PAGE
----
Tax Implications of Giving Stock to Children for College

by Mike Parker

    The FinAid.org website reports the average cost of tuition, room and board and fees for in-state students at a public college to be $17,131 for the 2011 to 2012 school year, and the cost of college is increasing at about twice the rate of inflation. You can prepare for the rising cost of education by giving stock to your kids in hopes that it will appreciate, but you should first consider the tax implications.

    Gift of Stock

    You can give each of your children stock valued at up to $13,000 for the 2012 tax year without incurring any gift tax liability. Since minors can't own stock directly, you'll need to open a custodial or trust account to hold the stock. You can't deduct the gift from your income when you file your federal income tax return, and your child does not have to report the gift as income. Any dividends produced by the stock after the gift is made is taxable income for the child. If the child's total interest, dividends and other investment income exceeds $1,900 for the 2012 tax year, a portion of this income might be taxed at your tax rate.

    Stock for College

    As custodian or trustee of your child's investment account, you can sell the stock in the account to pay for her college expenses. Any capital gains that result from the stock sale will be reported on your child's income tax return, although the gain might be taxed at your tax rate if the amount of investment income exceeds limits established by law. Once your child reaches her majority, typically at age 18 or 21 depending on your state, ownership of the account will revert completely to the child and she can do with it as she pleases. That might mean she sells her stock and buys a car, rather than paying for her college education.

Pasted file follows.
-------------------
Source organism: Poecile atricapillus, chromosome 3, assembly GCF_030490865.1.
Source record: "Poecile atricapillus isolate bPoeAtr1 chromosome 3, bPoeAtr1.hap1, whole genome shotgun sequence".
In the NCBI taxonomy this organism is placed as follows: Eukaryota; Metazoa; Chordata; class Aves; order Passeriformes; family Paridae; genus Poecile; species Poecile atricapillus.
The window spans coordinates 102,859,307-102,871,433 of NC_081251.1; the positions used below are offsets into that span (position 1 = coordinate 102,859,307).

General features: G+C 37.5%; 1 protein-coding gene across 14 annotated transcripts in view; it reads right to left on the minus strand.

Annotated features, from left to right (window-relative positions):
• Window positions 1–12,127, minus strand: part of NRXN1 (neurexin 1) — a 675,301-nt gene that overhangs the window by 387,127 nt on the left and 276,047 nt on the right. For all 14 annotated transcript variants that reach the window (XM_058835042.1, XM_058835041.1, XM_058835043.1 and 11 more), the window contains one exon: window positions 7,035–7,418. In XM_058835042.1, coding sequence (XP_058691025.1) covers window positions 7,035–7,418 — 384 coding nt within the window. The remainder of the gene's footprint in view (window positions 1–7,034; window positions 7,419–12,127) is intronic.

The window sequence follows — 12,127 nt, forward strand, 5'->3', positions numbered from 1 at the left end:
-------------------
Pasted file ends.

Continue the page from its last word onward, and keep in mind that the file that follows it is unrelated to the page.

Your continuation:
Education Tax Deduction

    The IRS provides a tax deduction for qualified expenses for higher education. The education deduction is figured as an adjustment to income, so you can take it regardless of whether you itemize your deductions or claim the standard deduction, as long as you meet the three primary requirements. The expenses must be for an eligible student. The student must be yourself, your spouse or your dependent. You must pay the qualified expenses. If you gave stock to your child, and he sold the stock to pay for his college, you cannot take the tax deduction since you are not the one who paid for the qualified expenses. Your child cannot claim the deduction since he can be claimed as a dependent on your income tax return.

    Alternatives

    Instead of giving stock directly to your child, you can match any amount of earned income she has for the year, up to the maximum allowed by law, and contribute it to a Roth IRA. You can use the funds in the Roth IRA to buy stocks, where they will grow on a tax-deferred basis until she is ready to go to college. She can withdraw funds equal to her total contributions without creating a taxable event. She can also withdraw the earnings portion from her Roth IRA, and if she uses those funds to pay for her qualified college expenses, she will owe ordinary income taxes but can avoid the 10 percent tax penalty on early withdrawals.

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    About the Author

    Mike Parker is a full-time writer, publisher and independent businessman. His background includes a career as an investments broker with such NYSE member firms as Edward Jones & Company, AG Edwards & Sons and Dean Witter. He helped launch DiscoverCard as one of the company's first merchant sales reps.

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